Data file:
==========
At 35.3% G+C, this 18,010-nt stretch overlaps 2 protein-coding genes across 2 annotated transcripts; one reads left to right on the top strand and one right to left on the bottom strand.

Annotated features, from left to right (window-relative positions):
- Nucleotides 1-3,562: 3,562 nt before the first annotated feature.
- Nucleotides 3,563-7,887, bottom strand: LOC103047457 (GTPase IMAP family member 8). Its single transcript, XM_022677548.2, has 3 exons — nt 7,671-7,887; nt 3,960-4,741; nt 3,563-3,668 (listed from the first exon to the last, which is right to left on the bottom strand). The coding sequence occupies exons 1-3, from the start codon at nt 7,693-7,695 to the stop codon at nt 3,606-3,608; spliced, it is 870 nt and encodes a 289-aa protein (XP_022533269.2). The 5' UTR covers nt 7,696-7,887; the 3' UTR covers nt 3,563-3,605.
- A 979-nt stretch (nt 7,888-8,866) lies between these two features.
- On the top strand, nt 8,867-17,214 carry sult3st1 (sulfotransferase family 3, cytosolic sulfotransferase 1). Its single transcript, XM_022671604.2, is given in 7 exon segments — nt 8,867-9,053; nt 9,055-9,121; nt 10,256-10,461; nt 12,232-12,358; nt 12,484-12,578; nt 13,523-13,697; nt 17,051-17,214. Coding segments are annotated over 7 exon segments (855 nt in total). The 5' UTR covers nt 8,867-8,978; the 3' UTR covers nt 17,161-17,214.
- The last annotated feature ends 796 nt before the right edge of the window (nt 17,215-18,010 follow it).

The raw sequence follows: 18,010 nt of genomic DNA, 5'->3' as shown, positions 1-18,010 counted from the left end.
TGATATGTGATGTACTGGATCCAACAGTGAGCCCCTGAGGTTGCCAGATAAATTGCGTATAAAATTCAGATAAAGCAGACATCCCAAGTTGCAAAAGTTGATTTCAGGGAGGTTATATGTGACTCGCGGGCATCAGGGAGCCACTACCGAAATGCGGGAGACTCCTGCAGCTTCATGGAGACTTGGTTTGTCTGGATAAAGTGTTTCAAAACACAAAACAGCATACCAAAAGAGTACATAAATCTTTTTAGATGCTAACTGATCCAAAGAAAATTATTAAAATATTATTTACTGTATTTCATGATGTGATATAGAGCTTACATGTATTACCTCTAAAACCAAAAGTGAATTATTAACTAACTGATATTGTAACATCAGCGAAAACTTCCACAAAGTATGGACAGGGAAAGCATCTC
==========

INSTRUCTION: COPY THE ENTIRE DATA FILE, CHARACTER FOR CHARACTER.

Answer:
At 35.3% G+C, this 18,010-nt stretch overlaps 2 protein-coding genes across 2 annotated transcripts; one reads left to right on the top strand and one right to left on the bottom strand.

Annotated features, from left to right (window-relative positions):
- Nucleotides 1-3,562: 3,562 nt before the first annotated feature.
- Nucleotides 3,563-7,887, bottom strand: LOC103047457 (GTPase IMAP family member 8). Its single transcript, XM_022677548.2, has 3 exons — nt 7,671-7,887; nt 3,960-4,741; nt 3,563-3,668 (listed from the first exon to the last, which is right to left on the bottom strand). The coding sequence occupies exons 1-3, from the start codon at nt 7,693-7,695 to the stop codon at nt 3,606-3,608; spliced, it is 870 nt and encodes a 289-aa protein (XP_022533269.2). The 5' UTR covers nt 7,696-7,887; the 3' UTR covers nt 3,563-3,605.
- A 979-nt stretch (nt 7,888-8,866) lies between these two features.
- On the top strand, nt 8,867-17,214 carry sult3st1 (sulfotransferase family 3, cytosolic sulfotransferase 1). Its single transcript, XM_022671604.2, is given in 7 exon segments — nt 8,867-9,053; nt 9,055-9,121; nt 10,256-10,461; nt 12,232-12,358; nt 12,484-12,578; nt 13,523-13,697; nt 17,051-17,214. Coding segments are annotated over 7 exon segments (855 nt in total). The 5' UTR covers nt 8,867-8,978; the 3' UTR covers nt 17,161-17,214.
- The last annotated feature ends 796 nt before the right edge of the window (nt 17,215-18,010 follow it).

The raw sequence follows: 18,010 nt of genomic DNA, 5'->3' as shown, positions 1-18,010 counted from the left end.
TGATATGTGATGTACTGGATCCAACAGTGAGCCCCTGAGGTTGCCAGATAAATTGCGTATAAAATTCAGATAAAGCAGACATCCCAAGTTGCAAAAGTTGATTTCAGGGAGGTTATATGTGACTCGCGGGCATCAGGGAGCCACTACCGAAATGCGGGAGACTCCTGCAGCTTCATGGAGACTTGGTTTGTCTGGATAAAGTGTTTCAAAACACAAAACAGCATACCAAAAGAGTACATAAATCTTTTTAGATGCTAACTGATCCAAAGAAAATTATTAAAATATTATTTACTGTATTTCATGATGTGATATAGAGCTTACATGTATTACCTCTAAAACCAAAAGTGAATTATTAACTAACTGATATTGTAACATCAGCGAAAACTTCCACAAAGTATGGACAGGGAAAGCATCTC